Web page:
Yes. Adams, Dolan and Hutton (1987) showed that pressure on the lumbar disks is 300% greater in the first hour after waking than it is later in the day. The authors concluded that the lumbar disks and ligaments are at greater risk of injury in that hour after waking.
7. A number of trainers are now doing neuromuscular control exercises for the spine. What does this mean?
Research shows that exercise programs that are designed for musculoskeletal injury prevention involve neuromuscular control components (Akuthota & Nadler 2004). These programs involve joint stability exercises (where agonist and antagonist muscles are co-contracting), balance training, proprioceptive training (e.g., wobble boards, roller boards, disks, physioballs), plyometric (jump and/or explosive reaction) exercises, and skill-specific training. These programs provide multiple stimuli to improve the body’s neuromuscular control mechanisms.
8. Is poor posture associated with increased falls in older adults?
Yes. Maki, Holliday and Topper (1994) compared the association of different postural positions and the risk of falling in 100 ambulatory elderly people (aged 62–96). The best predictor of future fall risk was deficiency in lateral posture stability. Although balance programs should be designed for all postural sway conditions, exercise professionals are encouraged to emphasize lateral stability exercises in older clients’ fall prevention programs.
9. What are the factors that cause people to lose control of their balance?
Freeman et al. (2009) suggest that the factors affecting balance include muscle weakness, diminished vision, vestibular disorders (referring to the inner ear, which helps regulate balance), bone integrity, spinal injury and somatosensory (pertaining to the processing of stimuli related to touch) deficit. Balance training and proper eyewear can markedly reduce many factors related to loss of balance control.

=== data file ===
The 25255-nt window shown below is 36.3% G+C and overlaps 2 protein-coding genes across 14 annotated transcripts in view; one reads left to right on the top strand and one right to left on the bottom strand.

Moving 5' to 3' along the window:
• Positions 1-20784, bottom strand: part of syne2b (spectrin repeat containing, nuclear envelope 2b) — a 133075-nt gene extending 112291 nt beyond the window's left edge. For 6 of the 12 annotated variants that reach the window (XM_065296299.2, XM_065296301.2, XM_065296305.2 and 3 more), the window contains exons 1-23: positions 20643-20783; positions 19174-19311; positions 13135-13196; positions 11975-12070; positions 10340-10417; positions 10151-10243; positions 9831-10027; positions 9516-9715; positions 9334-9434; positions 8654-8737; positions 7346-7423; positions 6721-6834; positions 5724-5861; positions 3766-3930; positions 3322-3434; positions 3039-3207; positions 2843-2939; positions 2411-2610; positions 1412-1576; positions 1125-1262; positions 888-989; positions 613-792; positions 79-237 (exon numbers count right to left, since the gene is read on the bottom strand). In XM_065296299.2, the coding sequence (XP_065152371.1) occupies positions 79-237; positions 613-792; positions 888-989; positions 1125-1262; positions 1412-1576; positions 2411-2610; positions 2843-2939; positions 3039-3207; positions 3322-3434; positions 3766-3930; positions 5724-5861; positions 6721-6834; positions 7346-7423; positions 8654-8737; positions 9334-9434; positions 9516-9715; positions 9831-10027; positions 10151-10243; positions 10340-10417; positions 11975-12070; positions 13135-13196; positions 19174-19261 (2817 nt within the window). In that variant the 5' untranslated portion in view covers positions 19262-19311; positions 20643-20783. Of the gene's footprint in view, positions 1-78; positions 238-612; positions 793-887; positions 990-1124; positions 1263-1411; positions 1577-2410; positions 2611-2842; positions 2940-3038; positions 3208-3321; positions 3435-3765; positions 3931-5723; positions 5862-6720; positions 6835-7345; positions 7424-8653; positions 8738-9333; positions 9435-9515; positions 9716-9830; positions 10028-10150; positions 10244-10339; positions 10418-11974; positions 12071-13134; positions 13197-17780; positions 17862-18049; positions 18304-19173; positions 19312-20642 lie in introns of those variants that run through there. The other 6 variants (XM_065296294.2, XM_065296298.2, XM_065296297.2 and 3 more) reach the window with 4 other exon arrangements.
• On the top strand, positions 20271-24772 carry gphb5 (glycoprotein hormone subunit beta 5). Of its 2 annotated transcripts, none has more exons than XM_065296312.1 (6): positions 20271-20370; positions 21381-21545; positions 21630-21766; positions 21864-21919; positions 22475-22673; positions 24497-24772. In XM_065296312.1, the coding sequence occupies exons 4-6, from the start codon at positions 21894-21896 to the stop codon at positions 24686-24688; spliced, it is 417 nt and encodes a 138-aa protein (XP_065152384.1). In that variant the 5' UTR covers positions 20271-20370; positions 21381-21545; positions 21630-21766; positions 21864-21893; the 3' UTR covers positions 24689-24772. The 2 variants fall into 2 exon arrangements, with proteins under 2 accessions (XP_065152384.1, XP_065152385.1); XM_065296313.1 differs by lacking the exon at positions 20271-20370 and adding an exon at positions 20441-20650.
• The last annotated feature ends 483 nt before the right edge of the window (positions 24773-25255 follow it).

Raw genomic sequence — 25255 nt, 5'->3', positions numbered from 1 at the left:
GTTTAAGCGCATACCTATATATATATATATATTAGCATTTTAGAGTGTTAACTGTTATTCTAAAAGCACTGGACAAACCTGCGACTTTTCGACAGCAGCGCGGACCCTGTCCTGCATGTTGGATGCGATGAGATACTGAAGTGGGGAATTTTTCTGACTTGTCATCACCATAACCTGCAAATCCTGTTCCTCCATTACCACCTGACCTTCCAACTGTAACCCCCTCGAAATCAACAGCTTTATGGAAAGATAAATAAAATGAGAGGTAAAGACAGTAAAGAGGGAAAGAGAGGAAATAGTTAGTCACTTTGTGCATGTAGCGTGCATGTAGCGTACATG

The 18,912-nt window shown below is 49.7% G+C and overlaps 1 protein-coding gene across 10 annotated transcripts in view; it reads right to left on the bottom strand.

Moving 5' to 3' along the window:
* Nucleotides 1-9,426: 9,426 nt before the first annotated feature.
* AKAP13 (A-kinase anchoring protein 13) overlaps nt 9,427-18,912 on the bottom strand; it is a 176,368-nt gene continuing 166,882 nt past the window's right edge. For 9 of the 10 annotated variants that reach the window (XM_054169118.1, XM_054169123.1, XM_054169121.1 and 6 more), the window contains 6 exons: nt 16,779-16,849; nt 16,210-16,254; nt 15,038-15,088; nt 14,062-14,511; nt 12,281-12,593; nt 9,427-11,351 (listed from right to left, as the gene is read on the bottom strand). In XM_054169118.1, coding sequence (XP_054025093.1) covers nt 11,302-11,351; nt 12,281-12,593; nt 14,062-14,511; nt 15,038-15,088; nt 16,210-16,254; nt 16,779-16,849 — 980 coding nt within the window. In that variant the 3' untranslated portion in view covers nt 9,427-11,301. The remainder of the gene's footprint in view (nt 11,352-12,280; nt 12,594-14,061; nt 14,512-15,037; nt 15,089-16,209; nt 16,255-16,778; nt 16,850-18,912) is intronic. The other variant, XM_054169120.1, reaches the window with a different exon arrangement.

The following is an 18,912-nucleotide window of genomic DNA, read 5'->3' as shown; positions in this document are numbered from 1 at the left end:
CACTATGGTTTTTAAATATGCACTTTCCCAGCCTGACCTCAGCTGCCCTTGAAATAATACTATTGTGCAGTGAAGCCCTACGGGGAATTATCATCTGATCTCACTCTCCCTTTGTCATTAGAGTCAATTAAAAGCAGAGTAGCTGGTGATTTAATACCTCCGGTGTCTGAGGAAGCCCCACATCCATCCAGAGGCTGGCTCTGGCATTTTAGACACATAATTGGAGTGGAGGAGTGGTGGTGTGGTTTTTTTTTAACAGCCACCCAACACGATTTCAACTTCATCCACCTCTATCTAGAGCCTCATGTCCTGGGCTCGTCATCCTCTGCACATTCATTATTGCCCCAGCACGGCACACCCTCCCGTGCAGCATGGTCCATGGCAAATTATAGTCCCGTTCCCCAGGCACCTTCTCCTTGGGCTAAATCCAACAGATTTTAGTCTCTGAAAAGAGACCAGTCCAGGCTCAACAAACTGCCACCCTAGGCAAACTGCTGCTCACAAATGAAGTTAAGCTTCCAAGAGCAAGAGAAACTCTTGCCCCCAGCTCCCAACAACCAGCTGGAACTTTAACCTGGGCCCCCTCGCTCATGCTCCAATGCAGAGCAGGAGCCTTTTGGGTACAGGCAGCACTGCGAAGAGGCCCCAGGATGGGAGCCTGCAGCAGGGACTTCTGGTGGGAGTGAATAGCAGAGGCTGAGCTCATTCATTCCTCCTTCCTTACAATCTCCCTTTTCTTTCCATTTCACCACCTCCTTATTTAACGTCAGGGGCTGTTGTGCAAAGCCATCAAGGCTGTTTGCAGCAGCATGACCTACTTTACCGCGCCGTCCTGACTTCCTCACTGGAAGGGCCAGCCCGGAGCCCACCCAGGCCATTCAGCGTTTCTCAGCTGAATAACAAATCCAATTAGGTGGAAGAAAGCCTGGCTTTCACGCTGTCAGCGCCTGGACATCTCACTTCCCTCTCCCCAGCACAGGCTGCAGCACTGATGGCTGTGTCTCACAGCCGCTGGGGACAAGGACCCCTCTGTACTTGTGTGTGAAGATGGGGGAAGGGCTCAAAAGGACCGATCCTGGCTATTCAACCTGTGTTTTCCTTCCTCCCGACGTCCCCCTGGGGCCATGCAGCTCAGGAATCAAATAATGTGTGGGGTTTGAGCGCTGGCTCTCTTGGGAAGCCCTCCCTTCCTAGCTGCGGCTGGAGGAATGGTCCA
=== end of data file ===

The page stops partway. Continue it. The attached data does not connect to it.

10. Do pelvic-floor exercises help manage and/or control urinary incontinence?
Although urinary incontinence is usually associated with elderly women, it is also seen in female athletes and in postpartum, perimenopausal and postmenopausal women (Britnell et al. 2005).
When they are sitting, many people slouch, relaxing the postural muscles of the back. This tends to transfer weight and stress to the body’s ligamentous tissues, which can become permanently lengthened if the stress persists for extended periods of time. This lengthening can lead to instability around the joints that the ligaments normally stabilize.